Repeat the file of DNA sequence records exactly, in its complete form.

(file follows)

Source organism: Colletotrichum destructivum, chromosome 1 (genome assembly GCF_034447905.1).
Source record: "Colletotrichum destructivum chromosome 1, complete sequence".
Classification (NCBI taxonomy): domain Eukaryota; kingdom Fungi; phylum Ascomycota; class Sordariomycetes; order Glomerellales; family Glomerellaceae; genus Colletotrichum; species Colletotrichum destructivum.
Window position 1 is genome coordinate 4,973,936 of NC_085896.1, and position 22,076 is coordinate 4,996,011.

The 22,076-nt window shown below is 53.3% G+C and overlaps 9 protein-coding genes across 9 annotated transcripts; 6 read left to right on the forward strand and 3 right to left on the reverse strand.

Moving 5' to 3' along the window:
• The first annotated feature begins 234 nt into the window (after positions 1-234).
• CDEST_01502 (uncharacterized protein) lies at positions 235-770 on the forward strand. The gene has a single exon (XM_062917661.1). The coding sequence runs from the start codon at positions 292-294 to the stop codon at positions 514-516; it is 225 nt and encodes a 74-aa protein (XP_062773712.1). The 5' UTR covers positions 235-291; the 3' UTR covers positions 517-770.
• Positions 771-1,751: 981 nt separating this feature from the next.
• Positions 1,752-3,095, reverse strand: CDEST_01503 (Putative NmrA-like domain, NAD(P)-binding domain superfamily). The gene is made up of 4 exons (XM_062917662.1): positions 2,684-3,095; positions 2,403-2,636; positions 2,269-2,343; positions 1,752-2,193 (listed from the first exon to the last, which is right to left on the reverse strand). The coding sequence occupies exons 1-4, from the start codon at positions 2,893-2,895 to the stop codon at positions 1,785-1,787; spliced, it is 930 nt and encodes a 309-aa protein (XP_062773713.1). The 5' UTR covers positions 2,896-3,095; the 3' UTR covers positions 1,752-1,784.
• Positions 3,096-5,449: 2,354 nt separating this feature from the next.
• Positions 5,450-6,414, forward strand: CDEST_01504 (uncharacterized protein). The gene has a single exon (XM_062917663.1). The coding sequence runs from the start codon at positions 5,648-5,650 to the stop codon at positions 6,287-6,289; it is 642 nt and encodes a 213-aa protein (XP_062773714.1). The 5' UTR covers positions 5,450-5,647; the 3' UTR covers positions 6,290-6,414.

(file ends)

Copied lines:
Source organism: Colletotrichum destructivum, chromosome 1 (genome assembly GCF_034447905.1).
Source record: "Colletotrichum destructivum chromosome 1, complete sequence".
Classification (NCBI taxonomy): domain Eukaryota; kingdom Fungi; phylum Ascomycota; class Sordariomycetes; order Glomerellales; family Glomerellaceae; genus Colletotrichum; species Colletotrichum destructivum.
Window position 1 is genome coordinate 4,973,936 of NC_085896.1, and position 22,076 is coordinate 4,996,011.

The 22,076-nt window shown below is 53.3% G+C and overlaps 9 protein-coding genes across 9 annotated transcripts; 6 read left to right on the forward strand and 3 right to left on the reverse strand.

Moving 5' to 3' along the window:
• The first annotated feature begins 234 nt into the window (after positions 1-234).
• CDEST_01502 (uncharacterized protein) lies at positions 235-770 on the forward strand. The gene has a single exon (XM_062917661.1). The coding sequence runs from the start codon at positions 292-294 to the stop codon at positions 514-516; it is 225 nt and encodes a 74-aa protein (XP_062773712.1). The 5' UTR covers positions 235-291; the 3' UTR covers positions 517-770.
• Positions 771-1,751: 981 nt separating this feature from the next.
• Positions 1,752-3,095, reverse strand: CDEST_01503 (Putative NmrA-like domain, NAD(P)-binding domain superfamily). The gene is made up of 4 exons (XM_062917662.1): positions 2,684-3,095; positions 2,403-2,636; positions 2,269-2,343; positions 1,752-2,193 (listed from the first exon to the last, which is right to left on the reverse strand). The coding sequence occupies exons 1-4, from the start codon at positions 2,893-2,895 to the stop codon at positions 1,785-1,787; spliced, it is 930 nt and encodes a 309-aa protein (XP_062773713.1). The 5' UTR covers positions 2,896-3,095; the 3' UTR covers positions 1,752-1,784.
• Positions 3,096-5,449: 2,354 nt separating this feature from the next.
• Positions 5,450-6,414, forward strand: CDEST_01504 (uncharacterized protein). The gene has a single exon (XM_062917663.1). The coding sequence runs from the start codon at positions 5,648-5,650 to the stop codon at positions 6,287-6,289; it is 642 nt and encodes a 213-aa protein (XP_062773714.1). The 5' UTR covers positions 5,450-5,647; the 3' UTR covers positions 6,290-6,414.